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Community News: Families join community in egg hunt tradition

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Monique Parra
Staff Writer

La Verne residents joined together to take part in the annual Easter egg hunt early Saturday in Emerald Park and Pelota Park.

Hundreds watched as children, ages 1-12, stood anxiously at the red line waiting to snatch one of the 2,000 Easter eggs that were scattered across the grass.

“It was a nice day for such a wonderful tradition that so many participated in,” Dick Bates, member of the Rotary Club of La Verne, said.

Due to the high attendance each year, the city held the event at two locations, Pelota Park and Emerald Park.

The grass was divided into four sections, each pertaining to a certain age group.

The age groups were sectioned off with red tape indicating the groups for 1-3, 4-6, 7-9 and 10-12.

“My grandson is one, so this is our first year attending the Easter egg hunt,” Cathy Cordora, San Dimas resident, said. “I think it’s great how they divided the sections that way no one gets hurt. It’s a beautiful day to be outside and watch all the little kids gathering their eggs.”

As soon as 10 a.m. struck, the children were signaled to begin their hunt.

Within a couple minutes, the grass that was once covered with 2,000 Easter eggs was completely empty.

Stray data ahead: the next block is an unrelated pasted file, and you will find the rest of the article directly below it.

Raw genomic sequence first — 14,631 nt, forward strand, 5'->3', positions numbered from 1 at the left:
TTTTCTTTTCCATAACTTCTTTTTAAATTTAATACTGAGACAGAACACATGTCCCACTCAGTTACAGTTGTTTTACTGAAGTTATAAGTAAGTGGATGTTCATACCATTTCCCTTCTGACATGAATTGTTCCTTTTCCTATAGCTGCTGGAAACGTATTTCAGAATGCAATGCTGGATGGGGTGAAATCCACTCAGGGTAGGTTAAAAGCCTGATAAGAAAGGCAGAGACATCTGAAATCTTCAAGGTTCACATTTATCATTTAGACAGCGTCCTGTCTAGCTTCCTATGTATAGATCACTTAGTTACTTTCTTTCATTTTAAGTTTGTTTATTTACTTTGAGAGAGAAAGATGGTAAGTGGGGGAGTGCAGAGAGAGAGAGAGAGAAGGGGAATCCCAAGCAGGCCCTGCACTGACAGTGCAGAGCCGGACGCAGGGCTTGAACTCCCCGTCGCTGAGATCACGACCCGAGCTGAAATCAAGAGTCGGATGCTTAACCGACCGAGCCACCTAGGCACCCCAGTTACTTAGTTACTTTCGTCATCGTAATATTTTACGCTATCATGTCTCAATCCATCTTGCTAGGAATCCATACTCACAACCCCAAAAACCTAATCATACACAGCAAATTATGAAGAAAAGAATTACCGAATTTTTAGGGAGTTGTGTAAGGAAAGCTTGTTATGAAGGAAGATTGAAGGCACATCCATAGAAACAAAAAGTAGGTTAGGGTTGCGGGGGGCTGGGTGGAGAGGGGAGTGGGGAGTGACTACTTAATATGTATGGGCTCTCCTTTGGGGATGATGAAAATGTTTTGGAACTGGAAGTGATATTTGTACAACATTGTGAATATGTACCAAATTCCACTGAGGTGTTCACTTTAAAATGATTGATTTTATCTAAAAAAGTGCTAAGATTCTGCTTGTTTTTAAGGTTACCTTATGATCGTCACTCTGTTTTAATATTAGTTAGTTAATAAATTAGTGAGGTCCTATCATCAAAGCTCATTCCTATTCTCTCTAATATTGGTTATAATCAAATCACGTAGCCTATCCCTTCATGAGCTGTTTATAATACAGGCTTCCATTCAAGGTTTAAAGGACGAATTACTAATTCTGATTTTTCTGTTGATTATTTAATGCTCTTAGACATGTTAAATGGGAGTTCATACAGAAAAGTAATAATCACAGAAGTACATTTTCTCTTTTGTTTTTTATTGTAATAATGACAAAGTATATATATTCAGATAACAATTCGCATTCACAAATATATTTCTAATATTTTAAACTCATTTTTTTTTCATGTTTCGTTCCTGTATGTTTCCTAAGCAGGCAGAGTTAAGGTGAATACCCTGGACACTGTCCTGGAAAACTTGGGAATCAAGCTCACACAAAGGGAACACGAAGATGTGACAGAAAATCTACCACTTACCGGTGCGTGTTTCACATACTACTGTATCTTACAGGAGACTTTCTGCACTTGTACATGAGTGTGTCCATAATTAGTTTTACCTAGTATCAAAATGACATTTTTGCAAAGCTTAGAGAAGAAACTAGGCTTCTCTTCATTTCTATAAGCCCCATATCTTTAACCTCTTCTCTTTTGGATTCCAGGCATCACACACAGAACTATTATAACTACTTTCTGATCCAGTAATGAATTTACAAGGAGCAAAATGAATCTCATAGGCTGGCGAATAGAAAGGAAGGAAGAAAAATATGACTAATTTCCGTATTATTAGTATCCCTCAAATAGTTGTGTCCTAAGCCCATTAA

Each park contained approximately 2,000 Easter eggs that were stuffed with candy and special ribbons.

Each age group also had two special eggs — one that contained a red ribbon and one that contained a yellow ribbon.

Each child who found the red ribbon received a large Easter basket filled with toys, stuffed animals and candy.

Children who found the eggs with the yellow ribbons would have to take those ribbons to City Hall on Monday to claim their prizes.

“I have a 3-year-old and I loved seeing him go out there on his own to grab his eggs,” Veronica Flores, La Verne resident, said.

Although many said that the event was smaller than in previous years, there were still hundreds of children gathered for the event at each location.

“This is my second year attending the Easter egg hunt, this year seemed to have less children but more organized,” Kimberly Herrig, La Verne resident, said.

The Rotary Club, as well as their families and members of the Hillcrest Church, helped fill each of the 4,000 Easter eggs that were distributed at the local parks.

The Rotary Club of La Verne and the city of La Verne have been hosting this tradition for over 30 years.

“I have been participating in this event since I was a little kid and now I am able to watch my children enjoy the egg hunt as well,” Rachel Compas, La Verne resident, said.

Monique Parra can be contacted at

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